Keys in the Hands of MothersShe could have shirked that responsibility, walked away from it, made excuses as to why she could not fulfill it in a time when it was very possible that she also could have been killed for harboring her son. But she didn’t turn from the responsibility. She shielded him as long as she could and then, in placing him in the floating basket on the Nile River, trusted God to protect him when she could no longer do so, and then had her daughter stand nearby so she could still watch over him. And because she did all these things, her little baby boy was “given back” to her when she is “hired” to be nanny to her own son as he grows up in the house of the princess who pulled him out of the river.

“Now the daughter of Pharaoh came down to bathe at the river, while her young women walked beside the river. She saw the basket among the reeds and sent her servant woman, and she took it.  When she opened it, she saw the child, and behold, the baby was crying.  She took pity on him and said, ‘This is one of the Hebrews’ children.’  Then his sister said to Pharaoh’s daughter, ‘Shall I go and call you a nurse from the Hebrew women to nurse the child for you?’  And Pharaoh’s daughter said to her, ‘Go.’ So the girl went and called the child’s mother.  And Pharaoh’s daughter said to her, ‘Take this child away and nurse him for me, and I will give you your wages.’ So the woman took the child and nursed him” (Exodus 2:5-10 ESV).

So, in addition to the awesome task of guarding the future in the guarding of her son, she was also given the privilege of fulfilling another facet of her motherly calling by being a vessel through which God brings about His second great provision: the establishment and handing down of a godly legacy. The Scriptures do not actually say what she may have specifically taught her son, but we have a tremendous clue given us when we read later that, “One day, when Moses had grown up, he went out to his people and looked on their burdens, and he saw an Egyptian beating a Hebrew, one of his people” (Exodus 2:11 ESV – emphasis mine). He knew where he came from. And in knowing it, both a courage and a loyalty were stirred up within him to respond to the injustice that he saw taking place.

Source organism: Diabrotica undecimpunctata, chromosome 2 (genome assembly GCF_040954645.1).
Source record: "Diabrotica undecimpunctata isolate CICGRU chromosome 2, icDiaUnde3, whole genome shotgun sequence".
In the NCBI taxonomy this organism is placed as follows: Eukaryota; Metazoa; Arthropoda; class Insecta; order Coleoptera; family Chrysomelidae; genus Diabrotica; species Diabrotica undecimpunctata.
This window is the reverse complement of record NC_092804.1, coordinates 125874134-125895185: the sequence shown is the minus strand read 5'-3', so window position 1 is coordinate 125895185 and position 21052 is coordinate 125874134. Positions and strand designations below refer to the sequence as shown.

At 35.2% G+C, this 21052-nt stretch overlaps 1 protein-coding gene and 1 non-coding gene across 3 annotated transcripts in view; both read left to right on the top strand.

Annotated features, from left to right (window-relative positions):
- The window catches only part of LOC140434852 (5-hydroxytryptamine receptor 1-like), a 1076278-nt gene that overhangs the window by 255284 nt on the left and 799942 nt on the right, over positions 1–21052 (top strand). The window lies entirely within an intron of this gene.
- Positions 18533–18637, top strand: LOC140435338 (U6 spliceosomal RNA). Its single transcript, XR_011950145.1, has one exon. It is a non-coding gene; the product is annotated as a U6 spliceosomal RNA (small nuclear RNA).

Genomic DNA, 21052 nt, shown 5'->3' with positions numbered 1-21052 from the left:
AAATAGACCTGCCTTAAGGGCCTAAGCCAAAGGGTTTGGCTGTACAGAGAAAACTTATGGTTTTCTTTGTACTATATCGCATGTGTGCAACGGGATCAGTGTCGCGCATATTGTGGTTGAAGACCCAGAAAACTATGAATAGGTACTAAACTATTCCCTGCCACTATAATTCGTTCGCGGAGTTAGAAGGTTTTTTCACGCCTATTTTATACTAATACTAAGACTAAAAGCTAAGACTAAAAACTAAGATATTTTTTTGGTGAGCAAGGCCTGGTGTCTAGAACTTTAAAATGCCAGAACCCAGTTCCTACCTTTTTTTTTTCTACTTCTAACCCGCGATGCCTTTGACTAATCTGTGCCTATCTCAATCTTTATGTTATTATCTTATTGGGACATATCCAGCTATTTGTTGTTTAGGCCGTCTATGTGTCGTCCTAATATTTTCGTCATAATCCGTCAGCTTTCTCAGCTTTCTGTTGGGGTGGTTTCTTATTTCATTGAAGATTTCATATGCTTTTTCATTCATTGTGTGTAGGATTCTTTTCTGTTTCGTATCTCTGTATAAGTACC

While the way Moses initially responded to what was going on in the world around him was a human way of dealing with problems resulting, of course, in failure, the foundation that his mother had laid within his heart would get dusted off again in later years and be the very ground upon which God Himself would build His great work of deliverance for His people from bondage and oppression.The Hands of Mothers

Today is no different in this respect. It is true that cultures change and that societies shift in their values and morals. It is even true that things that seem immutable can be gone in a flash: skyscrapers collapse, cities are nearly wiped off the face of the planet by wave and wind, governments are toppled and replaced. Even here in America, things can change in an instant.

But God is even now preparing for the future and is at work behind the scenes as He always has been. Today He has given the keys of the future into the hands of mothers. So let us thank God for His provision of godly mothers and let us pray for them that they might be instruments in His hand to guard the future and to hand down of a legacy of hope and holiness through Jesus Christ.

Copyright © Thom Mollohan